71. Perhaps more importantly, when LaSalle acquired the Eastern LaSalle property access to Tippecanoe Lake did not exist there. The immediate causation was that sedimentation of the subject channel prohibited navigation. But the antecedent causation was the subject channel was developed following dredging of an inlet that did not afford access in its natural condition. A reasonable expectation when she acquired the Eastern LaSalle property was that maintenance dredging would be required for continued access through the subject channel. The expectation has proven a reality. Continued dredging may pose an expensive burden for addressing sedimentation, and the cyanobacterial algal mat is an aggravating circumstance, but it may be a necessity if LaSalle is to enjoy the convenient access she desires to her multiple large boats. Deflecting the burden to the Allens and to the general boating public by installation of LaSalle’s 150-foot pier was unreasonable.
[VOLUME 13, PAGE 244]
72. The common property line of the Allens property and the Eastern LaSalle property should be extended a reasonable distance in a straight line into the subject channel to identify their respective riparian areas. In the vicinity of the common property line, a reasonable distance for the placement of structures and the mooring of boats does not exceed 23 feet. With the narrow conditions existing at the mouth of the subject channel, and considering the history between the Allens and LaSalle, neither party should be authorized to place a structure or to moor a boat nearer than eight feet from their riparian boundary. Riparian rights do not authorize exclusion of the general public or a neighboring riparian owner, and neither the Allens nor LaSalle should interfere with active boating or the use of riparian waters for lawful ingress or egress to the shoreline, a pier, or a similar structure. Any structure or moored boat that does not conform to these requirements should be ordered removed by May 1, 2014 and prohibited from return to Tippecanoe Lake and the subject channel.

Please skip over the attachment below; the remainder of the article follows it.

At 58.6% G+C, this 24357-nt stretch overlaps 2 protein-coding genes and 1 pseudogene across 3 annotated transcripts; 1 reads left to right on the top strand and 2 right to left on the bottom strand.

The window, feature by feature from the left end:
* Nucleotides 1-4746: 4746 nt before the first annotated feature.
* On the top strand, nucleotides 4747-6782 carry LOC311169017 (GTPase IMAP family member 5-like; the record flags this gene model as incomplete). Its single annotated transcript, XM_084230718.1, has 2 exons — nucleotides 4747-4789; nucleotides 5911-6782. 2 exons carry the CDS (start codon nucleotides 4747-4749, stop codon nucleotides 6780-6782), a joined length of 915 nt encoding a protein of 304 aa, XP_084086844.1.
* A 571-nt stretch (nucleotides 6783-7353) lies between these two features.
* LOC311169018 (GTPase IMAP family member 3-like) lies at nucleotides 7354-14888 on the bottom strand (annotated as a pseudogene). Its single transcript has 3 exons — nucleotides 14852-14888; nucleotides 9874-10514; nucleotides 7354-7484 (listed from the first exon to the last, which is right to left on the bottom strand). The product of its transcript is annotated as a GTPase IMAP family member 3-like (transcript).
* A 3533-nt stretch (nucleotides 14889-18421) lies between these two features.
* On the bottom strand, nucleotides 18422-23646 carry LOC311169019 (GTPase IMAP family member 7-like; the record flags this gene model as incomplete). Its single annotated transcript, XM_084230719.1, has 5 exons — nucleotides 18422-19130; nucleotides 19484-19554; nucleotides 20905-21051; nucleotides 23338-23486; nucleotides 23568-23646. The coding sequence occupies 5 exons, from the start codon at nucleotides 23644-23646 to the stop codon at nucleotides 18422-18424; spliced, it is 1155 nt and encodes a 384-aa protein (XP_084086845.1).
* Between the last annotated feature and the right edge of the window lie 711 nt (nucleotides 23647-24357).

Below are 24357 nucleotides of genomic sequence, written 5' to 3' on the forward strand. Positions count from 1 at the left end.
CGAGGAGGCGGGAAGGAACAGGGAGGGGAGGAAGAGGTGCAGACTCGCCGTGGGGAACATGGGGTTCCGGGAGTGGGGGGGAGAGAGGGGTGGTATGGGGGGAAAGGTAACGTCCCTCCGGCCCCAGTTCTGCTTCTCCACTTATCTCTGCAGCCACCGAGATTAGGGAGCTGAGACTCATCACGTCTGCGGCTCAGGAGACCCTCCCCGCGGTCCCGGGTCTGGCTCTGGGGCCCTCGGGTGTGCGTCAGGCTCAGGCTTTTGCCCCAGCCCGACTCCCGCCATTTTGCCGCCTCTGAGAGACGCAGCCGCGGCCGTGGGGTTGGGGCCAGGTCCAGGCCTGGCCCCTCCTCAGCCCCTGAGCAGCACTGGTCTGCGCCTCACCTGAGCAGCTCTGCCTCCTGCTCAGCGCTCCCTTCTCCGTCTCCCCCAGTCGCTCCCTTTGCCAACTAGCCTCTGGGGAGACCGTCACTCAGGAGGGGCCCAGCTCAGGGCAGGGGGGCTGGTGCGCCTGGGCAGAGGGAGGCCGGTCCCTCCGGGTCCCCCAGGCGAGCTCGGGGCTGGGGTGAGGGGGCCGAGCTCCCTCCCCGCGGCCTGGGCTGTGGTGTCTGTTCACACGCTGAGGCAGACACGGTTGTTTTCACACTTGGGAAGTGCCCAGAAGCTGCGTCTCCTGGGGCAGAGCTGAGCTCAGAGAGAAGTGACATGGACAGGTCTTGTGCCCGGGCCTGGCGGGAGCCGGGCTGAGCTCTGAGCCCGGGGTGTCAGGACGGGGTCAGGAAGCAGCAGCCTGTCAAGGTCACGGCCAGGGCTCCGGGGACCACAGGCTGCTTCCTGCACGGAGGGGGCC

REGARDING ADMISSION OF RESPONDENT’S EXHIBIT A
AND REGARDING STATUS OF CHANNEL AS A REGULATED DRAIN
1. Admission of Respondent’s Exhibit A
At hearing, Holly A. LaSalle offered into evidence Respondent’s Exhibit A. The exhibit is a July 31, 2013 “Certification Authorization Affidavit” by Kenneth R. Smith, P.E., Assistant Director for the Division of Water of the Department of Natural Resources. Also, attached to the Affidavit is a January 8, 2013 “Memorandum” from Robert W. Wilkinson, LS, to Eric Wyndham, attorney for the Department of Natural Resources. Wilkinson died on May 19, 2013. The Claimants objected to admission of Respondent’s Exhibit A.
During the hearing, the administrative law judge took the admission of Exhibit A under advisement. Immediately following adjournment on August 7, the parties were invited to brief admissibility. The invitation was memorialized in an August 12 email, with exercise of the invitation to be through the filing and service of briefs by October 31. “Claimants’ Brief” and Respondent’s “Argument Brief” were filed on October 31. The Agency Respondent elected not to file a brief.